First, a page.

Originally published 18/11/2015 on ReeceListens
I love summer. I love swimming and cricket and getting burnt and sending sad Snapchats about getting burnt. There are also a lot of good tunes which drop and are great to blast during the summer. I’ll be doing a write-up of some my favourite new songs below:
Shaggy – Wasn’t Me (Viceroy Remix)
If summer had a sound, it’d be the colourful sound of Viceroy. Listening to a Viceroy mix is like lying on a Gold Coast beach, except I didn’t need to harvest a kidney to cover the cost and the I’m the only obnoxious person in the area.
Viceroy’s take on Shaggy’s ‘Wasn’t Me’ is just the latest in a long and consistently brilliant series of summer-soaked remixes from the American producer/DJ. What stands out about Viceroy is his eclectic and diverse choice of tracks to remix. Sometimes he’ll take a pop burner and breathe some new life in it, such as his version of Maroon 5’s ‘Love Somebody‘ or Wiz Khalifa’s ‘This Plane‘. On top of that, Viceroy is also very comfortable taking ironic classics from the likes of Shaggy and Mark Morrison and turning them into legit floor-fillers. He can just about do it all.
With the sun beginning to make its way out from hibernation, it’s due time to trade in the sadboi tunes (sorry Drake) for something a little happier. If you’re liking his take on Shaggy, check out what he did with ‘Gettin Jiggy Wit It‘ by Jaden Smith’s dad, Will.
Tkay Maidza – Ghost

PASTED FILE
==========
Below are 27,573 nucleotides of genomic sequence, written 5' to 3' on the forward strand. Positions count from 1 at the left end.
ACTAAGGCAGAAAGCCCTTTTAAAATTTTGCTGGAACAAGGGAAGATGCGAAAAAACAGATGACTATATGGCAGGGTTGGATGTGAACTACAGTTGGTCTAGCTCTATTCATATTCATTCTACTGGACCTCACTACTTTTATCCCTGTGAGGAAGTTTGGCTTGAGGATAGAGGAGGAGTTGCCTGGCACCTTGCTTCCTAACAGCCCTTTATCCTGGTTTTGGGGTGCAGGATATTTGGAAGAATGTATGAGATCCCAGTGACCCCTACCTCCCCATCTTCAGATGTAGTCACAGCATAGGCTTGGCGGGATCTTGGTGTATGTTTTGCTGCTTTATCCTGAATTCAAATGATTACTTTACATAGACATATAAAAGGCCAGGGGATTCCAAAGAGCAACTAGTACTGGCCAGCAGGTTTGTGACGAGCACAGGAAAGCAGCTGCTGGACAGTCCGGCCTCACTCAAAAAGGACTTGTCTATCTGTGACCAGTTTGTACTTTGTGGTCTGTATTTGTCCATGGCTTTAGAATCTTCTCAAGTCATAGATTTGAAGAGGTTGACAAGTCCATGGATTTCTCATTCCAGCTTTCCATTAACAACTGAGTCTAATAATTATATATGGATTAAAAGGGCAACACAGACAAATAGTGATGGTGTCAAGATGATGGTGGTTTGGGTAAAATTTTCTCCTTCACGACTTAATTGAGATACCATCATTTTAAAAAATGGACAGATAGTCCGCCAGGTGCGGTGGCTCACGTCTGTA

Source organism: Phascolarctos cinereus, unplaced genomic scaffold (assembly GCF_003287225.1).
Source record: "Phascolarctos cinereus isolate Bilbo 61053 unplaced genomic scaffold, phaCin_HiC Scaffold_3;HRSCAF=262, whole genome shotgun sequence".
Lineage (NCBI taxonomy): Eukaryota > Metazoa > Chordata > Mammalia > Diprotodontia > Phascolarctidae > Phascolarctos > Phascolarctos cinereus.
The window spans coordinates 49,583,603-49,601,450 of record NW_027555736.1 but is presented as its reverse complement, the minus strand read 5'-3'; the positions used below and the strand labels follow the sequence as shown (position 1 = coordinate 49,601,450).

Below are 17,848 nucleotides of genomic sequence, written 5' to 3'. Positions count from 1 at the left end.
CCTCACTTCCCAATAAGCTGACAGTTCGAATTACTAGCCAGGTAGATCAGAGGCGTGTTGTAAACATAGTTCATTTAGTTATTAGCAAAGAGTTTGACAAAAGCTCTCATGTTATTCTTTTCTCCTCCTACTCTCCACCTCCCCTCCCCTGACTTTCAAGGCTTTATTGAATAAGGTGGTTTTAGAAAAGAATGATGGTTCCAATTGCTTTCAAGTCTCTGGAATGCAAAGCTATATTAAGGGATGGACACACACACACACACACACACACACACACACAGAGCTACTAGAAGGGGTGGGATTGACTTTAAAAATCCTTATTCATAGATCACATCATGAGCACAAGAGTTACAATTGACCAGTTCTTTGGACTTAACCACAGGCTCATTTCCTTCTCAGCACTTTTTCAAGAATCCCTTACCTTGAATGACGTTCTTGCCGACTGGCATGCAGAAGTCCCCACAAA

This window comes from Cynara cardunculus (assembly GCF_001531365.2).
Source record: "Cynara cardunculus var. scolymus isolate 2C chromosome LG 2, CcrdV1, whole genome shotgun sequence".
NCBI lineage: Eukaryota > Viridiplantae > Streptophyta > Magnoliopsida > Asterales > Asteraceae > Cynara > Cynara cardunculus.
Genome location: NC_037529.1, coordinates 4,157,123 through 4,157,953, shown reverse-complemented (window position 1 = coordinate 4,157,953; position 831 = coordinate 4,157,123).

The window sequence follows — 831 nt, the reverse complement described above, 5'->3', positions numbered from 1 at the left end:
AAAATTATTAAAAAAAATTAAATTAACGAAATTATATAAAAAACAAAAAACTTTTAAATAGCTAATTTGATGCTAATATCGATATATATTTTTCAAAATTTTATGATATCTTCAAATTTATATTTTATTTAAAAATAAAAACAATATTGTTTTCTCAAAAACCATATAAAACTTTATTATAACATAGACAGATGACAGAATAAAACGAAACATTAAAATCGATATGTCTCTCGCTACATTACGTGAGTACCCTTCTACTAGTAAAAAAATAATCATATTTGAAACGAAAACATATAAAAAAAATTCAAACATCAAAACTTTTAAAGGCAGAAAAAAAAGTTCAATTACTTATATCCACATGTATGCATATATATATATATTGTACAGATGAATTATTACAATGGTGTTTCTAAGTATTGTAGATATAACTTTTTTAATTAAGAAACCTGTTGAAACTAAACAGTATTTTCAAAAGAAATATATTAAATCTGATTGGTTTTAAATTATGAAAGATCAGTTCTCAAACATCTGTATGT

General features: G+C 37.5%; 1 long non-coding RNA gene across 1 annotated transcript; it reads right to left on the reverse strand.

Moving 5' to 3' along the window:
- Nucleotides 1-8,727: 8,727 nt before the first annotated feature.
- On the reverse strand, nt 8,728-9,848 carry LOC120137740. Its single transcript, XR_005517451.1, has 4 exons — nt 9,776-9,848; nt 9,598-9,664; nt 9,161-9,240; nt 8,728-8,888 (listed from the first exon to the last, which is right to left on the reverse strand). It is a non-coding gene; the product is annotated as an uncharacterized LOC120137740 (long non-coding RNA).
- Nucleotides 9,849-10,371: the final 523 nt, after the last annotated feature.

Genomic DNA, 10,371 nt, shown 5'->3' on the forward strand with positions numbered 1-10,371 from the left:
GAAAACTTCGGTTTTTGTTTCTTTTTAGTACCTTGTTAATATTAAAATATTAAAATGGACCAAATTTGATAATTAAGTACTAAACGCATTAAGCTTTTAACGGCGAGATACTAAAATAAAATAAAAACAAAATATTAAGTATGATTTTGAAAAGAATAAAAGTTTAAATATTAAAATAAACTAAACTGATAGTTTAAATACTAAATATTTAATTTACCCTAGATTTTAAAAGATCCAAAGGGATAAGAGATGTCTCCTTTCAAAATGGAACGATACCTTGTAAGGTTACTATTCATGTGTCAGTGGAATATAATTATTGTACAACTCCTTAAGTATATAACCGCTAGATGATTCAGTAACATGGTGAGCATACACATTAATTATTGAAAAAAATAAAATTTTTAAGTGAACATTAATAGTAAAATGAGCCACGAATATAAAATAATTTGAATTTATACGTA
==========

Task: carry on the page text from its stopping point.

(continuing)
This track is like Triple J music coordinator Richard Kingsmill’s Christmas, birthday and Coachella rolled into one. Just check out the roll call: Tkay Maidza, Baauer, What So Not and George Maple all pouring their collective talents into ‘Ghost’, the first release from a forthcoming Tkay Maidza EP. The only way this track could be more Triple J friendly is if Lindsey McDougall got a feature and Tkay spent thirty seconds at the end throwing shade at Taylor Swift.
That aside, ‘Ghost’ feels huge. The chorus has bass-heavy, Maidza’s vocals soar and the drums feel like the soundtrack to a fight. It’s the perfect marriage between Maidza’s over-the-top chaotic releases (‘Brontosaurus’, ‘Handle My Ego’, ‘Wishes’) and her more playful tracks (‘Switch Lanes’, ‘U-Huh’), following on from the progress we heard on ‘M.O.B.‘.
At the start of 2015, the Adelaide emcee was everyone’s pick to break out as Australia’s first big rap export. While we’re still waiting for that big break, ‘Ghosts’ is the first indication that the slow and steady is winning the race for Tkay and her team. She’s secured international distribution with Downtown Records (U.S.) and Kitsune (Europe) for her debut album, slated for early 2016, and the buzz around ‘Ghost’ speaks for itself. Tkay Maidza may not be doing it overnight, but she’s well on her way to becoming a big name here and overseas.